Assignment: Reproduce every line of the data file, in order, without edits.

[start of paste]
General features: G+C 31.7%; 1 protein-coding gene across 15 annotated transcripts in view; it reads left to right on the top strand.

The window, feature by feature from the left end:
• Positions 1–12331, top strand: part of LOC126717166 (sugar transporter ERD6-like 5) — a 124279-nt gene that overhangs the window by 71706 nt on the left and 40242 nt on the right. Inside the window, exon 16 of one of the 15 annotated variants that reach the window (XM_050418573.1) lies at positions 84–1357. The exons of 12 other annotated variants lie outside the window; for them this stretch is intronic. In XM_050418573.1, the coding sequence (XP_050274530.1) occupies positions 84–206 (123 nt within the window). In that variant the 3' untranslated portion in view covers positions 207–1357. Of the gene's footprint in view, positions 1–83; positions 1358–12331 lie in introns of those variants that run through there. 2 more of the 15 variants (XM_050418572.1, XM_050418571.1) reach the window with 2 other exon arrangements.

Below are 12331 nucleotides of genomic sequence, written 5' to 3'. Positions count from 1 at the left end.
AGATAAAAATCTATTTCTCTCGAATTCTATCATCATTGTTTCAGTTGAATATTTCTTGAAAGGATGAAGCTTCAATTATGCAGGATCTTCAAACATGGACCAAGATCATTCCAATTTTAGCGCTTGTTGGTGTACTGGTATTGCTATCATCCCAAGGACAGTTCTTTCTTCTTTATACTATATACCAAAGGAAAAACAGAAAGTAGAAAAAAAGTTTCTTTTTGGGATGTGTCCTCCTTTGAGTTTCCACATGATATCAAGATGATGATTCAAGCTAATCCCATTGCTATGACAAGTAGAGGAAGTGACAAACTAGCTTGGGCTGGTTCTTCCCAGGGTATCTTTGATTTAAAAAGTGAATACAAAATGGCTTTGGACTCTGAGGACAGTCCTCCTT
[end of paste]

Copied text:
General features: G+C 31.7%; 1 protein-coding gene across 15 annotated transcripts in view; it reads left to right on the top strand.

The window, feature by feature from the left end:
• Positions 1–12331, top strand: part of LOC126717166 (sugar transporter ERD6-like 5) — a 124279-nt gene that overhangs the window by 71706 nt on the left and 40242 nt on the right. Inside the window, exon 16 of one of the 15 annotated variants that reach the window (XM_050418573.1) lies at positions 84–1357. The exons of 12 other annotated variants lie outside the window; for them this stretch is intronic. In XM_050418573.1, the coding sequence (XP_050274530.1) occupies positions 84–206 (123 nt within the window). In that variant the 3' untranslated portion in view covers positions 207–1357. Of the gene's footprint in view, positions 1–83; positions 1358–12331 lie in introns of those variants that run through there. 2 more of the 15 variants (XM_050418572.1, XM_050418571.1) reach the window with 2 other exon arrangements.

Below are 12331 nucleotides of genomic sequence, written 5' to 3'. Positions count from 1 at the left end.
AGATAAAAATCTATTTCTCTCGAATTCTATCATCATTGTTTCAGTTGAATATTTCTTGAAAGGATGAAGCTTCAATTATGCAGGATCTTCAAACATGGACCAAGATCATTCCAATTTTAGCGCTTGTTGGTGTACTGGTATTGCTATCATCCCAAGGACAGTTCTTTCTTCTTTATACTATATACCAAAGGAAAAACAGAAAGTAGAAAAAAAGTTTCTTTTTGGGATGTGTCCTCCTTTGAGTTTCCACATGATATCAAGATGATGATTCAAGCTAATCCCATTGCTATGACAAGTAGAGGAAGTGACAAACTAGCTTGGGCTGGTTCTTCCCAGGGTATCTTTGATTTAAAAAGTGAATACAAAATGGCTTTGGACTCTGAGGACAGTCCTCCTT